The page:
Nietzschean Economics

Nietzsche described the universe as the manifestation of an underlying force which he called will to power. For him, an “insatiable desire to manifest power” is the essence of the universe, and all living things have the same goal, growth. He wrote: “every living thing does everything it can not to preserve itself but to become more.” And to grow and expand, individuals establish for themselves lofty goals that they will (probably) never reach. Aiming high requires overwhelming efforts and the willingness to “risk every danger”. Pain, suffering, and being thwarted in one’s attempts to accomplish a goal are the preconditions for growth and hence an increase in one’s power. [Link to the book] 

I have always been fascinated by this idea that individuals are living in a constant desire of self overcoming and yesterday I had the chance to read an interesting debate between Richard Robb and James Heckman. In three articles (see below) they discuss if will to power is compatible with our rational choice theory.

Robb claims that economic models cannot incorporate the Nietzschean concepts and give some examples of individuals getting “utility” not only from the output of an activity but also from the exploration and the effort exerted in that activity. Agents have a “preference” for struggling. For instance, if people go to the gym, if they suffer below cold metallic machines, and they feel pain in all the parts of their bodies is not (only) because they expect a health benefit in the long run, but because they enjoy the experience. Robb also discusses the unconscious nature of human motives and the capacity of humans to rationalize the consequences of choices after a choice is made.

Heckman replied by showing how “overcoming” might be incorporated into standard utility functions and challenge Robb asking what may be the benefit for economics from investigation into the motives underlying human action.

 

 


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The Pareto Principle

The Pareto principle (or the 80/20 rule) says that roughly 80% of the effects come from 20% of the causes. This principle got its name from the Italian economist Vilfredo Pareto, who showed that in 1906 approximately 80% of the land in Italy was owned by 20% of the population. He then carried out surveys on a variety of other countries and found to his surprise that a similar distribution applied.

Many natural and social phenomena follow a Pareto distribution. For instance, 20% of the pea pods produce approximately 80% of the peas, 20% of drivers cause 80% of all traffic accidents, 20% of patients use 80% of health care resources, 20% of criminals commit 80% of crimes, and 20% of infected individuals are responsible for 80% of transmissions of contagious diseases. We can observe this rule even in our daily life: we wear 20% of clothes 80% of times, 20% of items in our cart amounts to 80% total grocery bill, we use 80% of the times 20% of the apps in our smart phones and tablets.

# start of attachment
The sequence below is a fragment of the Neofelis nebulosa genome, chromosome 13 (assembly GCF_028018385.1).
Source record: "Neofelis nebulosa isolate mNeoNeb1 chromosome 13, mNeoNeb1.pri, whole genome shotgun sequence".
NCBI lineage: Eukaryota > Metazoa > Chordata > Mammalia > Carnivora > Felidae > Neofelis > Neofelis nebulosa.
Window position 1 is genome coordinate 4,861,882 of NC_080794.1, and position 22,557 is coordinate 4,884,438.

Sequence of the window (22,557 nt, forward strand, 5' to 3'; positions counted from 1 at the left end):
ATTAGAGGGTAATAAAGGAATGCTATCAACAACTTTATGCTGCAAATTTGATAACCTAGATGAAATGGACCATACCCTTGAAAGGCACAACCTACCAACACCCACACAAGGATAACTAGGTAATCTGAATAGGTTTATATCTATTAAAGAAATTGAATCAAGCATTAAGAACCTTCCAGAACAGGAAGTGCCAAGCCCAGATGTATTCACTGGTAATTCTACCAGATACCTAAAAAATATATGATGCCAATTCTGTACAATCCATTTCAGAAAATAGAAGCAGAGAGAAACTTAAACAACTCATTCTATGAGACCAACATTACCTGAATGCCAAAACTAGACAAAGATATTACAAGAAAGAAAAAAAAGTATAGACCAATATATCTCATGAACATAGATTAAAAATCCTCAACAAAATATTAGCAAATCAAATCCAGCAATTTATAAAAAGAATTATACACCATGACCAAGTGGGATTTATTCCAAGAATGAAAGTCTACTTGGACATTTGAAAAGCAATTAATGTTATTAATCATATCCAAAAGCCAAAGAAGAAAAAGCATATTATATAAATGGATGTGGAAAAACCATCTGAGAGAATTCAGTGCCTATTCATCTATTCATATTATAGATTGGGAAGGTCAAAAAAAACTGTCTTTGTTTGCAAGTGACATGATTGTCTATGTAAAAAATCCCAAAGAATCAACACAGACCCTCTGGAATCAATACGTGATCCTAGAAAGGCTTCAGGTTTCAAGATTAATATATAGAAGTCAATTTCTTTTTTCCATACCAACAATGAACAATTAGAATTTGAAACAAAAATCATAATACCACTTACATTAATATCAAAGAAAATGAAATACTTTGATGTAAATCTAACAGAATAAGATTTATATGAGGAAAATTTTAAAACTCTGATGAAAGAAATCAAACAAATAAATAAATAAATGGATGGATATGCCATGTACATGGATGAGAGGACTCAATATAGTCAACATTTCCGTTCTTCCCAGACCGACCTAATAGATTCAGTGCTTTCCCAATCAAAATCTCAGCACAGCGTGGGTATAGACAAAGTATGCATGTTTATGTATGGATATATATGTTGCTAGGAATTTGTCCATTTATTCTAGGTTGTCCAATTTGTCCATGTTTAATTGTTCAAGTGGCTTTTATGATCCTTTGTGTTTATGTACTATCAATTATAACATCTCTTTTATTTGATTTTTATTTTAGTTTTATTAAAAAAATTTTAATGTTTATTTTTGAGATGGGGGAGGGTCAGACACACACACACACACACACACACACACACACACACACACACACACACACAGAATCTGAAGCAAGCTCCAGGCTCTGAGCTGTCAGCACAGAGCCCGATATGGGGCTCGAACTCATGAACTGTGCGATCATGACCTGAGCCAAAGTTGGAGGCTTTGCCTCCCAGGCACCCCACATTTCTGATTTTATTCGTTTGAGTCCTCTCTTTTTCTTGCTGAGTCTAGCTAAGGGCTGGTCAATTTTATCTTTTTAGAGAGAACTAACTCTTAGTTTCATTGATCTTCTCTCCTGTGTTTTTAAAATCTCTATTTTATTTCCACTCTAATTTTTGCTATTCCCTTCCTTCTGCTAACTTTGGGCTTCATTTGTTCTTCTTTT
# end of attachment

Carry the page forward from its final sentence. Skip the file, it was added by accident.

The value of the Pareto Principle is in reminding us to stay focused on the 20 percent that matters. Of all the tasks performed throughout the day, only 20 percent really matter.

In the book 80/20 Principle (Link), you can read more about the Pareto Principle and its applications. There are interesting stories and ideas for applications from life to business. I love this principle because it forces you to reflect about your life and what you do daily. You may realize you are wasting your time in activities that are not productive, important or fun. You can start by finding out what those 80% activities are for you, and what are the other 20% of activities that produce 80% of your result, happiness and meaning. Once you have done this, double down on those efforts as much as possible and then repeat the process.


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The Law of the Hammer

Abraham Maslow in his book The Psychology of Science (1966) wrote “I suppose it is tempting, if the only tool you have is a hammer, to treat everything as if it were a nail”.

The law of the hammer is a cognitive bias that involves an over-reliance on a familiar tool. For example, when you learn a new economic concept you may apply it everywhere – which may result in failure to seek out other (potentially more efficient) alternatives.

The concept is attributed both to Maslow and to Abraham Kaplan although the hammer and nail line may not be original to either of them (or more information read here).

Charlie Munger in Poor Charlie’s Almanack (2005) [Link] wrote that one partial cure for the law of the hammer is multidisciplinarity. If a man has a vast set of skills over multiple disciplines, he, by definition, carries multiple tools and, therefore, will limit bad cognitive effects from man-with-a-hammer tendency.  In other words, single disciplines are too narrow a perspective regarding many phenomena. The world in which we live in exhibits a level of complexity that makes it impossible to understand the important phenomena that are affecting humans today from the perspective of any single incomplete system of thought.

In short, the mere knowledge from only one domain, is not enough. To be wise, you must develop a true curiosity to read different streams of literature and constantly learn new perspectives of the world.

To know more: read the introduction of The Nature and Method of Economic Sciences: Evidence, Causality, and Ends by R. F. Crespo (2020) [Link].


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